Going mainstream

Marijuana, the most commonly used illegal drug in America, is going mainstream. It’s now legal to use marijuana recreationally in eight states — Alaska, California, Colorado, Oregon, Maine, Massachusetts, Nevada, Washington — and the District of Columbia. Pot seems poised for wider use, too: There are 21 states that now allow the possession and use of marijuana for medicinal purposes, according to the National Institute on Drug Abuse.

But just how much do you know about the wacky weed and its odd effects? How exactly does marijuana provide its high, and who discovered the effects of smoking the plant in the first place? Read on for some of the stranger facts about cannabis consumption.

Mythical origins

The hippie generation did not discover pot. But the drug’s true origins remain a bit murky.

For example, one source, the Drug Enforcement Administration Museum in Arlington, Virginia, states that the oldest written references to cannabis date back to 2727 B.C., when the Chinese Emperor Shen Nung supposedly discovered the substance and used it medicinally.

But there’s one problem with this putative fact: Shen Nung, if he existed, was not the emperor of China. The first emperor of a unified China was Qin Shi Huang, who was born around 260 B.C. — significantly later than the supposed Shen Nung. Nor is it entirely clear where or how this Shen Nung recorded his medicinal marijuana experiments. The earliest examples of written Chinese characters date to the Shang dynasty, between 1200 B.C. and 1050 B.C., when oracles carved symbols on bones and turtle shells. Though the story of Shen Nung permeates pot histories online, his existence seems to be more marijuana myth than fact.

Still, the Chinese deserve some credit. The ancient Taiwanese were using hemp fibers to decorate pottery about 10,000 years ago, according to “The Archaeology of Ancient China” (Yale University Press, 1968).

But the identity of the first person to discover pot’s intoxicating effects is lost to prehistory.

Weird ways to use hemp

The marijuana plant isn’t used only for smoking; its fibers can also be made into rope or fabric. Perhaps the oddest use of hemp rope on record is as a method for transporting giant stone statues. In 2012, archaeologists created reproductions of Easter Island’s statues, trying to figure out how ancient people may have moved the iconic 9,600-lb. (4.35 metric tons) heads from their quarry. Theorists have suggested everything from log rollers to extraterrestrial help for the task, but in 2012, California State University Long Beach archaeologist Carl Lipo proved that all that was needed is hemp rope.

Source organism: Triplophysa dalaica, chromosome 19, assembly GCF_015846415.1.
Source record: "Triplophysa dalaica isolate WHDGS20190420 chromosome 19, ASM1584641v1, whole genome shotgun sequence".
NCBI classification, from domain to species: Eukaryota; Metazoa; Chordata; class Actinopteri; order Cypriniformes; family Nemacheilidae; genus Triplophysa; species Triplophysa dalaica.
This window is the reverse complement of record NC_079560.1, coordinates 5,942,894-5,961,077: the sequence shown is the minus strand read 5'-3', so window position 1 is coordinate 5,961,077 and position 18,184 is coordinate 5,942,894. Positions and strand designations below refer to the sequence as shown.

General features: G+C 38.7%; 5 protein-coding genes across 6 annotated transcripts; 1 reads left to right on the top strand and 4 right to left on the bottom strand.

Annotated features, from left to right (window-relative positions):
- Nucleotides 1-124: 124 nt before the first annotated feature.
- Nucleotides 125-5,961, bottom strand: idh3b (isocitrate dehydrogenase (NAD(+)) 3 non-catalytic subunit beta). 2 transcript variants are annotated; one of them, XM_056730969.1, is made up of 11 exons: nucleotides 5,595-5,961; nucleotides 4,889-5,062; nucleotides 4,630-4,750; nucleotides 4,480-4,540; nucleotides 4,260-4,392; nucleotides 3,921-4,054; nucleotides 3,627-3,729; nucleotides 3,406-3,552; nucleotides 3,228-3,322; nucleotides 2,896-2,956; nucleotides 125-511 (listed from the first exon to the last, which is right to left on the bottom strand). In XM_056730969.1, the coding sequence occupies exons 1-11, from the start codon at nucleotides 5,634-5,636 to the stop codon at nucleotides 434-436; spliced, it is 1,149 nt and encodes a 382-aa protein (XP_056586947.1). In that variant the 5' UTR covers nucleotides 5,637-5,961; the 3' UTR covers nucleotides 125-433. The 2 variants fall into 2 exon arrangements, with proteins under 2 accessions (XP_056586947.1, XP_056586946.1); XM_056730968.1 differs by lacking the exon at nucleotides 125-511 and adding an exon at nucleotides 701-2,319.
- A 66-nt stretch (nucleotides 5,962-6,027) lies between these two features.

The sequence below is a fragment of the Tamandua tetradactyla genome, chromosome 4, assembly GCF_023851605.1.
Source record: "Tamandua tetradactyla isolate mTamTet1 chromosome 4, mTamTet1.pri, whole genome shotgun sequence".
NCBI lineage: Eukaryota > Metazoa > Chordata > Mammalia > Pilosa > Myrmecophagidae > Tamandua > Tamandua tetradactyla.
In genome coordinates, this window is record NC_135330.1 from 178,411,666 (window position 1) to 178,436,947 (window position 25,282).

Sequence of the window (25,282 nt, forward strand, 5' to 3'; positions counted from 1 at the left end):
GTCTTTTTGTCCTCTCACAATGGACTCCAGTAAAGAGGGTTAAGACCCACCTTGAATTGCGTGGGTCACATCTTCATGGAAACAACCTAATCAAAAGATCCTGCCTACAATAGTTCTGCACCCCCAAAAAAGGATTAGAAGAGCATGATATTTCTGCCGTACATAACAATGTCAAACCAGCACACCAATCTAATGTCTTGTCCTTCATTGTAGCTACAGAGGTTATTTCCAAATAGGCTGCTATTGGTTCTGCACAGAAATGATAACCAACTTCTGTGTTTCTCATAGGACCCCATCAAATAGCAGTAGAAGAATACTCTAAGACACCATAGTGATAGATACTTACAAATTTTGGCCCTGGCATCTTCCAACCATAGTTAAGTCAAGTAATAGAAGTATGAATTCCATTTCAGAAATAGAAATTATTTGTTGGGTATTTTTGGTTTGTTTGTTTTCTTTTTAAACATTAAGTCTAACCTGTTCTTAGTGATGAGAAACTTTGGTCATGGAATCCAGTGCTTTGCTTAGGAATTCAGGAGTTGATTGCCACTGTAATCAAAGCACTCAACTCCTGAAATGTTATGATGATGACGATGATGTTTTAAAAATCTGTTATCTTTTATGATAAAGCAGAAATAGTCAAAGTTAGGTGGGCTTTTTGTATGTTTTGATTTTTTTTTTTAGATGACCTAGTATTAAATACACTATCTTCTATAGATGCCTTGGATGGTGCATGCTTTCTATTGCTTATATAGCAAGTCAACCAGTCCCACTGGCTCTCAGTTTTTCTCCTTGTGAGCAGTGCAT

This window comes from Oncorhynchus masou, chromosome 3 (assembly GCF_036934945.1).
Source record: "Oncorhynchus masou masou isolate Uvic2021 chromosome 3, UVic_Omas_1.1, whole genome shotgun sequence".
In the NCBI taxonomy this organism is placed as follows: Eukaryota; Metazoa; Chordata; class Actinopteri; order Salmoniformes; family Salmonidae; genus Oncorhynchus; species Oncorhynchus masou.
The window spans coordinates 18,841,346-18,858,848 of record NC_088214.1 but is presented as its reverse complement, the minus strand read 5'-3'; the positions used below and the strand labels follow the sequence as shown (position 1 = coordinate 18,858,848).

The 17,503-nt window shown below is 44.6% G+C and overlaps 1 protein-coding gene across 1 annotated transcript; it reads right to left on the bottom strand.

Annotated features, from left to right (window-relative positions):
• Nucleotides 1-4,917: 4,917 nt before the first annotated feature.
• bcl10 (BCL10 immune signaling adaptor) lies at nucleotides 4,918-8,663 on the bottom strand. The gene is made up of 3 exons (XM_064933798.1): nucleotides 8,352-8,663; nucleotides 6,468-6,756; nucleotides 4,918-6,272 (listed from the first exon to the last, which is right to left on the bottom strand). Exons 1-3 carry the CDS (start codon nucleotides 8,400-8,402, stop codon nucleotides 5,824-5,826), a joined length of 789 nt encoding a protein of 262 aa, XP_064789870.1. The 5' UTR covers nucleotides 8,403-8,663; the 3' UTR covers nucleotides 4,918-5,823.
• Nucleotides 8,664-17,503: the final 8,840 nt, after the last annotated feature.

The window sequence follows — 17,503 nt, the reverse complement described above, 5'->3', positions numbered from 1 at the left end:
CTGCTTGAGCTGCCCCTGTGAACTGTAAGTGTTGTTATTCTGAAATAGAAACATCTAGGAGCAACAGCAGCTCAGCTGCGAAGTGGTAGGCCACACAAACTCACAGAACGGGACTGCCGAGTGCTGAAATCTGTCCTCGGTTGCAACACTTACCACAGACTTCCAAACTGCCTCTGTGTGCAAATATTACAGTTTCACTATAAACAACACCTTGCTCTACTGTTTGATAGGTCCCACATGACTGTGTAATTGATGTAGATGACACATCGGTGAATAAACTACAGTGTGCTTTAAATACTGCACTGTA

By attaching three hemp ropes to the statue and having a team of 18 people rock it back and forth until it “walked,” Lipo and his team were able to move the hunk of stone 328 feet (100 meters) in less than an hour, they reported in the Journal of Archaeological Science. Easter Islanders would have had woody shrubs similar to marijuana plants to use in making rope, the researchers argued.

Hemp versus pot

What’s the difference between hemp and pot, anyway? A single genetic switch. In 2011, researchers from the University of Saskatchewan announced that they’d discovered the genetic alteration that allows psychoactive cannabis plants (Cannabis sativa) to give users a high (as compared to industrial hemp plants, which are no fun for smoking).

Industrial hemp plants are the same species as marijuana plants, but they don’t produce a substance called tetrahydrocannabinolic acid (THCA). This is the precursor to tetrahydrocannabinol (THC), the psychoactive ingredient in pot. Hemp plants fail to produce this substance because they lack a gene that makes an enzyme to produce THCA, according to University of Saskatchewan biochemist Jon Page.

In contrast, marijuana plants do produce THCA but don’t create much of a substance called cannabidiolic acid (CBDA), which occurs in abundance in hemp but competes with THCA for raw materials. Thus, hemp is rich in nonpsychoactive CBDA, while marijuana is chock full of mind-bending THC.

Gender-bender

Smoking up could be a very different experience for men and women, according to a 2014 study in the journal Drug and Alcohol Dependence. In research on rats, Washington State University psychologist Rebecca Craft found that females were more sensitive to cannabis’ painkilling qualities, but they were also more likely to develop a tolerance for the drug, which could contribute to negative side effects and dependence on marijuana.

The female rats’ higher levels of the hormone estrogen seem to play a role in these sex-specific effects. Female rats are more sensitive to the effects of cannabis at ovulation, when estrogen levels are highest, Craft said in a statement.

Pot for your pets?

People have used medicinal marijuana to ease everything from glaucoma to the side effects of chemotherapy. So why shouldn’t man’s best friend give medicinal pot a shot?

Pet owners are already using marijuana medicinally to help their suffering cats and dogs, according to a 2013 article in the Journal of the American Veterinary Medical Association. Most of the time, animals that ingest pot get over the effects within a few hours, veterinarians say. But in large quantities, pot can be deadly to animals.

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